UGA Extension Office

Our Impact

Making A Difference in Our County

University of Georgia Cooperative Extension is working hard for its constituents. The following are examples of Extension’s impact in the county over the past year.

4-H Youth Development

The consistent, enduring presence of a caring adult in a young person’s life can be the difference between staying in school or dropping out; making healthy decisions or engaging in risky behaviors; realizing one’s potential or failing to achieve one’s dreams. Mentors can make a profound difference in the lives of their mentees and, in turn, strengthen our communities. Bryan County 4-H began a mentoring program to pair successful Bryan County 4-H Teen Leaders and at-risk youth. The goal of the Bryan County 4-H Mentor/Mentee Program is to expose at-risk youth to 4-H and mentoring, thereby increasing social competence in at-risk youth and helping reduce the likelihood that they will enter the juvenile justice system. Negative economic factors, such as high rates of poverty and unemployment, may potentially impact students enrolled in the program. Additionally, in Bryan County in particular, the program is reaching out to youth from military families with targeted support for these youth and families.
As a result of the program, 68 percent of mentees had a marked improvement in social skills and 55 percent of mentees said that their communication with their parents had improved.

Agricultural and Natural Resources

The Bryan County Agriculture and Natural Resources (ANR) program offers soil, water, tissue and forage tests that can be handled through the local Extension office. The ANR agent has consulted with many clients on the results of these tests to improve the quality of life and growing conditions throughout Bryan County. Bryan County ANR also provides residents with a wide variety of free publications related to an array of residential and agriculture-related topics. In 2018, Bryan County Extension processed 470 soil, 13 water, 11 forage, five plant tissue, one nematode and six microbiology samples.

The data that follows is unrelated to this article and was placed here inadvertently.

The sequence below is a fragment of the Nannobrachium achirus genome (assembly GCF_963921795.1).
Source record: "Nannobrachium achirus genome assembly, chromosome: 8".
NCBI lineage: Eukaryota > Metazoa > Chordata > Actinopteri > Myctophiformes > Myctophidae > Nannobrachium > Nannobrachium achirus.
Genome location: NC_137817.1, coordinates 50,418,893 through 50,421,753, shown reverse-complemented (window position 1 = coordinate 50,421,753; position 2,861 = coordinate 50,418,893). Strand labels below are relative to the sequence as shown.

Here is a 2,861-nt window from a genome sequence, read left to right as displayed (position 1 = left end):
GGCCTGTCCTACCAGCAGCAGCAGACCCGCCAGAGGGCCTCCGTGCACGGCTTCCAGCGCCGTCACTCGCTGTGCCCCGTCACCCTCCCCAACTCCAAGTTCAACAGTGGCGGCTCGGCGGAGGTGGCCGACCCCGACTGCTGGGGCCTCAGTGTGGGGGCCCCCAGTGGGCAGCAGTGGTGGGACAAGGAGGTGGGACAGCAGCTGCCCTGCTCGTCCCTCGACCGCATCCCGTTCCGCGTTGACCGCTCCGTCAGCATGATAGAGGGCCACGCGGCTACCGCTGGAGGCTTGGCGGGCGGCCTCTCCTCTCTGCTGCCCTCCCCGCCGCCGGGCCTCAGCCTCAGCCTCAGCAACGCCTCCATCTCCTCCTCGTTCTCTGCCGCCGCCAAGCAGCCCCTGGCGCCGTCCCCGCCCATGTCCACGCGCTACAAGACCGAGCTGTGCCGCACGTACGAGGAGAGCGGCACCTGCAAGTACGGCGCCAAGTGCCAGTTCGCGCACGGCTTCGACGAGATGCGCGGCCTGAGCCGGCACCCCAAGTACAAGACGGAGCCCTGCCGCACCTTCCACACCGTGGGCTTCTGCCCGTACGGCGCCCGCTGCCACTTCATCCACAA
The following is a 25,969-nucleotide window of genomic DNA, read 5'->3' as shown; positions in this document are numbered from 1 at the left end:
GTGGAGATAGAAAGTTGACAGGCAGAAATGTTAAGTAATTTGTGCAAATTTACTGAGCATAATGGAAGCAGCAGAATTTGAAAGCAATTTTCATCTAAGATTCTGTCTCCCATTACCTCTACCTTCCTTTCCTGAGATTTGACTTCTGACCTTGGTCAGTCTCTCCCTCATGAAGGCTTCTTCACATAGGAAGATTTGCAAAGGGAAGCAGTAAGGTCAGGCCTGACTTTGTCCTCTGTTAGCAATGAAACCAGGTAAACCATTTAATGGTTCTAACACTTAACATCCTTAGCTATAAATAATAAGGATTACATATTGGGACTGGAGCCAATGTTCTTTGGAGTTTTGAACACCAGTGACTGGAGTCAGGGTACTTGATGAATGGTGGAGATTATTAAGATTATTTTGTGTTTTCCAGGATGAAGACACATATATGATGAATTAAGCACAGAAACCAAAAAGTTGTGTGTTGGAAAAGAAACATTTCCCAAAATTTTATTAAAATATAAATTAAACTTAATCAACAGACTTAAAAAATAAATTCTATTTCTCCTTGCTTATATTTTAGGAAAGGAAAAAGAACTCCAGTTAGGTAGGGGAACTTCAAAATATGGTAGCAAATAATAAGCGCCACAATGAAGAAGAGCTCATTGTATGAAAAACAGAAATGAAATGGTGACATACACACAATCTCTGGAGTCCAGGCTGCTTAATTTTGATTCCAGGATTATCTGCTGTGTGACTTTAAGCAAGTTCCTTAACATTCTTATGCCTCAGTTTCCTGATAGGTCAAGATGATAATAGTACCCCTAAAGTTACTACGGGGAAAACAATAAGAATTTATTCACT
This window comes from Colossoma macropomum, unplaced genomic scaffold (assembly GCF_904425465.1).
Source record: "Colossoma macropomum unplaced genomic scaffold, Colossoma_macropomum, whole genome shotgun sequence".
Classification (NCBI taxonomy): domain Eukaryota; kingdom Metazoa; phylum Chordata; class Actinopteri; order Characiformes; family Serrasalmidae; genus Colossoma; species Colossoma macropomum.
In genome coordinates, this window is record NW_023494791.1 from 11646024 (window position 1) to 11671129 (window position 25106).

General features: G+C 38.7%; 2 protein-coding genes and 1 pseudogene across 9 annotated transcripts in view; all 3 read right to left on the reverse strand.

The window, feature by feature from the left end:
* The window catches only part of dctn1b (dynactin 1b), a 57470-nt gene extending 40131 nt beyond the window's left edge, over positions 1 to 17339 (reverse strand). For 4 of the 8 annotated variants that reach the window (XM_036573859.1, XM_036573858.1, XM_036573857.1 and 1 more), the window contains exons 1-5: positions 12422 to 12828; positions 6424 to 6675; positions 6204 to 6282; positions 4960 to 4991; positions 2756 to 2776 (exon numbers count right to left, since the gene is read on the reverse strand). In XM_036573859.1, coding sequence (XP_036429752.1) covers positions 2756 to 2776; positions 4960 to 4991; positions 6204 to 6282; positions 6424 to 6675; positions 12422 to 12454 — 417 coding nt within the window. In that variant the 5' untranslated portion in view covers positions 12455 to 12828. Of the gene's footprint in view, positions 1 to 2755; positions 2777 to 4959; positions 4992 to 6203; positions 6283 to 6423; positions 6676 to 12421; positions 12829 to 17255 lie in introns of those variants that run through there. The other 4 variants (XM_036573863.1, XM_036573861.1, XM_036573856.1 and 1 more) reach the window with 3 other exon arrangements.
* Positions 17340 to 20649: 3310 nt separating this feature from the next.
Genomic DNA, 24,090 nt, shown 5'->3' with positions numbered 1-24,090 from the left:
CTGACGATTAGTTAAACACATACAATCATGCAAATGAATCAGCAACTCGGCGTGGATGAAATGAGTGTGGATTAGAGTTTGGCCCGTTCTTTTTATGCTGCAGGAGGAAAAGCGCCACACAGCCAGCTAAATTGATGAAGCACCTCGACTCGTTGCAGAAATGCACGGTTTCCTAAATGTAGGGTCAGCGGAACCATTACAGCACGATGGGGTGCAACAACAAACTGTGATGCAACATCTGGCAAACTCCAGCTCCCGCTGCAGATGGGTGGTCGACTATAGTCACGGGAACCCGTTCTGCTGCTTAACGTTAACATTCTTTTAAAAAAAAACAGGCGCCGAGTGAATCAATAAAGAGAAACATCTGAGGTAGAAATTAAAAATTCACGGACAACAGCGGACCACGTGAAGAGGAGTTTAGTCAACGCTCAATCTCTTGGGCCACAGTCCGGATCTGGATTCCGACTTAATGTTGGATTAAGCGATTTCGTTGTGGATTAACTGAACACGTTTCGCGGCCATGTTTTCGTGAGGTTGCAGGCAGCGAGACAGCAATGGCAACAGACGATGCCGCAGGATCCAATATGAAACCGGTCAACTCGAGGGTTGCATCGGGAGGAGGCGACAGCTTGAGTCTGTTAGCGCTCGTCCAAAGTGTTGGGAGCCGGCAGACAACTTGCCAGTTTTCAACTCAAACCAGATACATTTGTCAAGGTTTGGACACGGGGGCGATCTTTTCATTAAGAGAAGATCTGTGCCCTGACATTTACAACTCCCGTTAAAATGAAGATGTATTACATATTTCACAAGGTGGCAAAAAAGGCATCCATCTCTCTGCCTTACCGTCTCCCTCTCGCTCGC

In an effort to improve the quality of landscapes in Bryan County, the ANR program has also continued weekly consultations with landscape professionals and homeowners targeting poor practices currently in place.
Agriculture is still alive in Bryan County, however the quality of forages and hay fields have steadily declined over the last 10 to 15 years. In particular, hay producers struggle with controlling weeds due to the use of outdated practices, and cattle producers balance the health of their herds in relation to the quality of forage produced. In response, Bryan County ANR and the UGA Extension GrassMasters program are tasked with providing valuable information for growers in Bryan County. The Bryan County ANR program utilized this concept to implement a seven-week class to increase the educational foundation of all producers. The program saw 12 members graduate. Producers will be able to offer a more valuable product as a result of this training.

Family and Consumer Sciences

Although Bryan County does not have a Family and Consumer Sciences (FACS) agent based in the county Extension office, we strive to assist local residents with their questions. Common questions cover food safety, food preservation, dealing with mold and mildew, healthy meal planning, nutrition, family budgeting, Supplemental Nutrition Assistance Program Education (SNAP-Ed) resources, and more. These issues and others are answered through a wide variety of free UGA Extension publications available at the county office and phone conferences with FACS agents from surrounding counties. Neighboring FACS agents often conduct programming that our county residents are welcome to attend. Our office provides information about programming in surrounding counties.

Download Our Annual Report (pdf)